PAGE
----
President Obama signed FSMA, Food Safety Modernization Act, into law January 4th, 2011. It’s considered the most sweeping reform of food safety laws in more over 70 years. The Act was put into motion to ensure that U.S. food, for both humans and animals, are safe for consumption by focusing on preventing vs. reacting to contamination. The responsibility of course falls on the shoulders of the food manufacturers, and the FDA has published 7 major rules under FSMA. Here’s a recap of them with special thanks to FDA-News.RegistrarCorp.com.
Food Manufacturers and Automating Quality Management through ERP Systems
We can all agree that prevention is much better than reaction, especially when considering the health of the public. That doesn’t mean it has to break the bank, however, or cause food manufacturers to hire more staff. It requires smart business practices and lean manufacturing processes. Food manufacturers can use ERP systems to help keep track, show proof, and stay in compliance with the FSMA FDA rules. Through process automation, centralized documentation, and quality management processes completed right in your ERP system makes following these rules a simple process vs. a serious headache.
Rule 1: Preventive Controls Rules for Human and Animal Food
- Very-small businesses (businesses that have less than $1,000,000 in total annual sales of human food, adjusted for inflation): September 2018
- Businesses subject to the Pasteurized Milk Ordinance: September 2018
- Small businesses (businesses with fewer than 500 full-time equivalent employees): September 2017
- All other businesses: September 2016
The FDA’s Preventive Controls Rules apply to all facilities required to register with the FDA as a food facility, unless covered by an exemption (See page 19 of the final rule for a complete list of exemptions). A covered facility must implement a written Food Safety Plan that identifies known or reasonably foreseeable biological, chemical, and physical hazards related to foods in the facility. For each identified hazard, the Food Safety Plan must determine whether the hazard requires preventive controls and, if so, outline preventive controls to minimize or prevent that hazard.
While similar to other food safety programs, such as HACCP, ISO 22000, or BRC, these plans do not satisfy the requirement of having an FDA Food Safety Plan. A Preventive Controls Qualified Individual (QI) must create or oversee the development of a facility’s Food Safety Plan. The Preventive Controls Qualified Individual may or may not be an employee of the facility.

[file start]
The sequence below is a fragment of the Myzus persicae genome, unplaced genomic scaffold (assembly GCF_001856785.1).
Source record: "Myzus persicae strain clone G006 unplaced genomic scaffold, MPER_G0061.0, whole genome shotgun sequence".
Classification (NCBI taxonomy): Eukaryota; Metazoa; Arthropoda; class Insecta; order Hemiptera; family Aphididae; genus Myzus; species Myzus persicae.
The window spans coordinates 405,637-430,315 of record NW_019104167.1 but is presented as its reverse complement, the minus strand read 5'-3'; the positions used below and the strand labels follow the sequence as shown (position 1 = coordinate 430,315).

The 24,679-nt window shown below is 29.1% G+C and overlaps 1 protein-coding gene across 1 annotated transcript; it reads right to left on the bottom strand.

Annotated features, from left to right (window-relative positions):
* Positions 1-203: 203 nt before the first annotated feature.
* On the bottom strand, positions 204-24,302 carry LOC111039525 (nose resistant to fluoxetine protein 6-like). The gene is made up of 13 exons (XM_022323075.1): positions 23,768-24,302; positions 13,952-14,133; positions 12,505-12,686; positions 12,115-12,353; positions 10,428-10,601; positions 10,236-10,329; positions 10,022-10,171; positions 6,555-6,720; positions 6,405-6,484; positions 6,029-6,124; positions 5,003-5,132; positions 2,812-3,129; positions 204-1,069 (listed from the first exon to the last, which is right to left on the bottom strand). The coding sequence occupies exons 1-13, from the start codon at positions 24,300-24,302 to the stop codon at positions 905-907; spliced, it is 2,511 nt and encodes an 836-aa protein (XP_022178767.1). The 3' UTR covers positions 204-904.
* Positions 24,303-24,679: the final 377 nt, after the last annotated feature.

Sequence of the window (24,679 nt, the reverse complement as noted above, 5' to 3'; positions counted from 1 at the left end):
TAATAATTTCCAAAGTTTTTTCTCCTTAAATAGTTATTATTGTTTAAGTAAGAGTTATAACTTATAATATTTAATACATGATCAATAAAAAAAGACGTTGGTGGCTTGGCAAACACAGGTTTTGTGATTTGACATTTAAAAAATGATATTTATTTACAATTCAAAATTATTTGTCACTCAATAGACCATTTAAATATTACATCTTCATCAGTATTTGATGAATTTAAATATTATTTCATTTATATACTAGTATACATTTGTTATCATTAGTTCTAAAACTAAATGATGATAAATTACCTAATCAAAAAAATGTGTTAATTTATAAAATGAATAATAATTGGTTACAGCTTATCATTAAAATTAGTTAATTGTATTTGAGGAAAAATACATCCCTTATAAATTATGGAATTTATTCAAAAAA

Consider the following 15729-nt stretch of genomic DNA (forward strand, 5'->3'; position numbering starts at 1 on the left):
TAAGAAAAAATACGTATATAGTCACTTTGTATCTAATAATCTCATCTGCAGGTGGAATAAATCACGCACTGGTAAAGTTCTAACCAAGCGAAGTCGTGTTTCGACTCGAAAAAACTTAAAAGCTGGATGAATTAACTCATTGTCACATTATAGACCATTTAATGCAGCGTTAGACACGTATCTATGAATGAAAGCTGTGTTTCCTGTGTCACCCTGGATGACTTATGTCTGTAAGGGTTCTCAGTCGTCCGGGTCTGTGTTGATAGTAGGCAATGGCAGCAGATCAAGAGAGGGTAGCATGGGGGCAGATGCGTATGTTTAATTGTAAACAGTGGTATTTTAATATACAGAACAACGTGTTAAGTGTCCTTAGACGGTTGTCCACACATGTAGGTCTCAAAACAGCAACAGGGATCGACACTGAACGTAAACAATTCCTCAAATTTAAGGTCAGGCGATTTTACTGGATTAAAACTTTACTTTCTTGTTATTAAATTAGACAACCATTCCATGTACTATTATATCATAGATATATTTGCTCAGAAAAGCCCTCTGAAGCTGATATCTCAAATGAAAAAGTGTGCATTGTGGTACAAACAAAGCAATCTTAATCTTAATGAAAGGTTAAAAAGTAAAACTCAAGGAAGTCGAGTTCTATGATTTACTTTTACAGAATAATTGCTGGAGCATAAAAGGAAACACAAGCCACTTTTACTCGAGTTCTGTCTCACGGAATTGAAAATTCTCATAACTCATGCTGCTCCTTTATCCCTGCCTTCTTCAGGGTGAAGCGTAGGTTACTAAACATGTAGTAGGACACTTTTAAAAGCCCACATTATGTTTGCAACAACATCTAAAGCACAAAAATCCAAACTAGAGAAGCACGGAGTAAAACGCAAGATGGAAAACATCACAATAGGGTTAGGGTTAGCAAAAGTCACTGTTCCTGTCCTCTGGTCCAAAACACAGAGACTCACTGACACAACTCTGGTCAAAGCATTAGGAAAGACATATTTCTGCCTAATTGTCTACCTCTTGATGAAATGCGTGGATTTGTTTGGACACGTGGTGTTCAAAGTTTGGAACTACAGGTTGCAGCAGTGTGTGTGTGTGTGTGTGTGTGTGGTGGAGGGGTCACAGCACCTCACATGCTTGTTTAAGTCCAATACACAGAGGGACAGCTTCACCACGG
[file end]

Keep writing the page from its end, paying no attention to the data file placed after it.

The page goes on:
The Preventive Controls Rules also require covered facilities to approve their raw material and ingredient suppliers when the receiving facility has identified a hazard requiring a preventive control. In approving suppliers, facilities must consider multiple factors, including the supplier’s performance (i.e., compliance with FDA regulations, including FDA warning letters, Import Alerts, etc). Facilities can use the FDA’s public databases or a third-party tool to monitor a supplier’s status.
Rule 2: Produce Safety Rule
Compliance Dates: Compliance dates for the FDA’s Produce Safety rule depend on a business’s size, exemption status, and whether or not the business deals with sprouts. Click here for more information on Produce Safety compliance dates.
The FDA’s Produce Safety Rule establishes science-based minimum standards for the safe growing, harvesting, packing, and holding of produce. The rule puts more responsibility on farms to protect their crops from contamination by creating requirements for water quality testing, raw manure application, examining grazing areas, employee health and hygiene training, and more. The rule gives special attention to sprouts due to their frequent association with foodborne illness outbreaks